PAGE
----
Mostly it exposes that people love to believe stories they like. And of course journalists love to publish stories that their readers like.
And it extends past publishing stories, to a business model built around telling people what they want to hear, like Amory Lovins and the Rocky Mountain Institute or Al Gore.
No, the poorest do not rent. The poorest sleep on park benches and in alleys. Naturally, those people don't count, for some reason.
I actually thought of that and was going to include them, but the article says poorest 'residents'.
Maybe some have boxes that the panels could be placed on.
The amount they will save is overstated. Cal residential rates average about 15cents/kwh, a 2.5KWH panel would need about 17.8 cents per kwh to save them $818 in the first year. They also assume power rates increase for stating the total 30 year savings of $22K, but don't talk about who covers insurance/damage/maintenance, etc. How will the lucky few be selected? Who pays for panel removal/replacement when the roof needs repairs?
If you take the 14.7 million and divide by 1600, you get >$9K per system. What solar company is benefiting from selling these at such a high cost?
Even if they were immediately reverted, that the edits were done is a cause for concern on its own basis.
I'm more concerned with voters who decide based on info on wiki pages. A sad state of affairs if it really makes a difference.
Can bad scientific practices be fixed? Part of the problem is that no-one is incentivized to be right. Instead, scientists are incentivized to be productive and innovative. Tony Weidberg says that the particle physics community now invests great effort into intensive checking and rechecking of data prior to publication following several high-profile errors,. By filtering results through independent working groups, physicists are encouraged to criticize. Good criticism is rewarded. The goal is a reliable result, and the incentives for scientists are aligned around this goal. "The good news is that science is beginning to take some of its worst failings very seriously," says Horton. "The bad news is that nobody is ready to take the first step to clean up the system."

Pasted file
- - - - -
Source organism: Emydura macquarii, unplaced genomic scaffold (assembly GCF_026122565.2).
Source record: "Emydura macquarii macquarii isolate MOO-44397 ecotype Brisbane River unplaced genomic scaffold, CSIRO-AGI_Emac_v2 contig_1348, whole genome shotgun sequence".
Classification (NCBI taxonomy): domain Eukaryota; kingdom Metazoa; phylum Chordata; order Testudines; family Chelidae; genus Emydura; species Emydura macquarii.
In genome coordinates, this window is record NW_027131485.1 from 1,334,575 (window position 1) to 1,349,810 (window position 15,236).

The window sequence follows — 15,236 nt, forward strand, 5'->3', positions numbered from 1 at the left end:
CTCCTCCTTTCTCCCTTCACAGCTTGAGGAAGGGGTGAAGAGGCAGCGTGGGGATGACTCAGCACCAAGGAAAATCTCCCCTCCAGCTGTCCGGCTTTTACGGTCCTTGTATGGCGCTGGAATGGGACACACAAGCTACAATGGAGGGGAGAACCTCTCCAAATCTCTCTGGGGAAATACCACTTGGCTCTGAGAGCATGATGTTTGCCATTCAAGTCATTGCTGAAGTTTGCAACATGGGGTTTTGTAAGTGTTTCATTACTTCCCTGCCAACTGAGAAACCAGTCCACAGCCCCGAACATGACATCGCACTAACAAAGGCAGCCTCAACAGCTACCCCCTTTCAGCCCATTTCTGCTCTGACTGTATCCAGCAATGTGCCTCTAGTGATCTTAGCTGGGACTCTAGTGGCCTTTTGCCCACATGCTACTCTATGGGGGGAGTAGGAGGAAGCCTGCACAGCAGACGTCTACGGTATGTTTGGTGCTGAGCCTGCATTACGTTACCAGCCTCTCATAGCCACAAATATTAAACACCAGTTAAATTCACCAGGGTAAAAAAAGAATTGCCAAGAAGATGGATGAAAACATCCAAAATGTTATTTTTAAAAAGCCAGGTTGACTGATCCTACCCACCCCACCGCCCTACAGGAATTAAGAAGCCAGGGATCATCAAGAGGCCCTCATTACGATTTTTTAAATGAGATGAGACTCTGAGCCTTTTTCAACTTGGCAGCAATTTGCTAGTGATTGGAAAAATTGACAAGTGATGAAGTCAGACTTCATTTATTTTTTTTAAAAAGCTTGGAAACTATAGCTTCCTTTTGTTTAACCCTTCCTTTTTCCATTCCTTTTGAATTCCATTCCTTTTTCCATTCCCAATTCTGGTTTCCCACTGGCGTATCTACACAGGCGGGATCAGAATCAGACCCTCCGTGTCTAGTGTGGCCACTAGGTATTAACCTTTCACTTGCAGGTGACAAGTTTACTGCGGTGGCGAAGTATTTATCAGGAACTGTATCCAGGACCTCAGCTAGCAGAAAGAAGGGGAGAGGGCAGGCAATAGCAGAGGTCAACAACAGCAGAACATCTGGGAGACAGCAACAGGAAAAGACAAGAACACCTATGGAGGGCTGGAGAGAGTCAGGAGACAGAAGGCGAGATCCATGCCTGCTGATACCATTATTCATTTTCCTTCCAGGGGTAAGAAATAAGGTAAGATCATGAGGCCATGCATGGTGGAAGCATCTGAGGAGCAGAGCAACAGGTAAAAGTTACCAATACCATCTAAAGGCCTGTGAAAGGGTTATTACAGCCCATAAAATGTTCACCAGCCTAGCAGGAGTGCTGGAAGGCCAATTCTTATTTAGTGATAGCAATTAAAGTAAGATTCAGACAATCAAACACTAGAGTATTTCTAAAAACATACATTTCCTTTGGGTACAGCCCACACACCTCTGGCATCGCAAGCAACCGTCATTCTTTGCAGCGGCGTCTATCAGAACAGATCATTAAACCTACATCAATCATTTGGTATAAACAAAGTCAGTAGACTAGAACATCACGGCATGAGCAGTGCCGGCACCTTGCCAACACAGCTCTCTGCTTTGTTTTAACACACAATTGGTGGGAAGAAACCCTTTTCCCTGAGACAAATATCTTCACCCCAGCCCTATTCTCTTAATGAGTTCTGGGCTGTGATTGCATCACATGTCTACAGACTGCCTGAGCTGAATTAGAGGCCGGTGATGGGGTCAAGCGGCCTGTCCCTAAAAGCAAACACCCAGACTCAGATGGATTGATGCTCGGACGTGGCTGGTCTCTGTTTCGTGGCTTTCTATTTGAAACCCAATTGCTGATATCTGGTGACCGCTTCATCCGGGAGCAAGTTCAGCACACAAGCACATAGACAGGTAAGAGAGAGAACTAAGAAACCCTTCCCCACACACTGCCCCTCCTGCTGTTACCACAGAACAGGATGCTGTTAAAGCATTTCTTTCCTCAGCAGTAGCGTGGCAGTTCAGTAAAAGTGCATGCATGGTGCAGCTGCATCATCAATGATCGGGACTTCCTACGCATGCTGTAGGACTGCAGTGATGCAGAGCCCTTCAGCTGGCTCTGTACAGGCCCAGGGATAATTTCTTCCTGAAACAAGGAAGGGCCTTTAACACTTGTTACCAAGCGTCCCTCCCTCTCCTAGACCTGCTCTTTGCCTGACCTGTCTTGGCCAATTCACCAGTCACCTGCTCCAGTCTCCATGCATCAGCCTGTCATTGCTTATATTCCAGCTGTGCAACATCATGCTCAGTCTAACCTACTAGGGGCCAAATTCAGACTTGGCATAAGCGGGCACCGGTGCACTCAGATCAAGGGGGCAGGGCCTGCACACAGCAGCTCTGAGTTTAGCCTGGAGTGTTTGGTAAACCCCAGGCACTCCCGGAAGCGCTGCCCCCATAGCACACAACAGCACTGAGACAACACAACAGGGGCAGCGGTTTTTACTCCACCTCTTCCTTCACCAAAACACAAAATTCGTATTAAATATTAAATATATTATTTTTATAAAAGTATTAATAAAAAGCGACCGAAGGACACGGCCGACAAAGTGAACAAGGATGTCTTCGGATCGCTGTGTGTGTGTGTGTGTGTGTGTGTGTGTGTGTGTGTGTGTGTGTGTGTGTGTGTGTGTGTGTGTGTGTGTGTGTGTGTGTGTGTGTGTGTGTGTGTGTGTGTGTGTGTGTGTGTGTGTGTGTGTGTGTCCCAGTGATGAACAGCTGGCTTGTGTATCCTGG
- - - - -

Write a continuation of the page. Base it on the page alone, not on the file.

And to think I was worried about the possible loss of irreplaceable ecological assets...
Why worry? Its a perfectly natural occurrence, completely out of our control, & nobody is in harm's way.
From my experience, when those details are left out its often due to the fact that the real world numbers are small. It would be nice if the author of the article gave us that critical information so we weren't left to assumptions.
(smarts ass reply pre-emption: Yeah, I can go googling around and try to find out....but maybe I got other things to google tonight.)
I skimmed TFA, and it seems a lot of it talks about why I shouldn't be afraid of dying to an asteroid strike.
I'm NOT. Never have been.
The article generalizes that we are all as stupid and the general population, which has a tremendously skewed risk perception, in part due to media that also doesn't understand risk and/or intentionally ignores it. Unfortunately that ignorance drives our policy makers as well.
Every rider thinks like you until they have their first real wreck.
Every planetary population says asteroids are low risk until they get hit by the big one.
Every swimmer thinks shark attacks are unlikely until they get bit by one.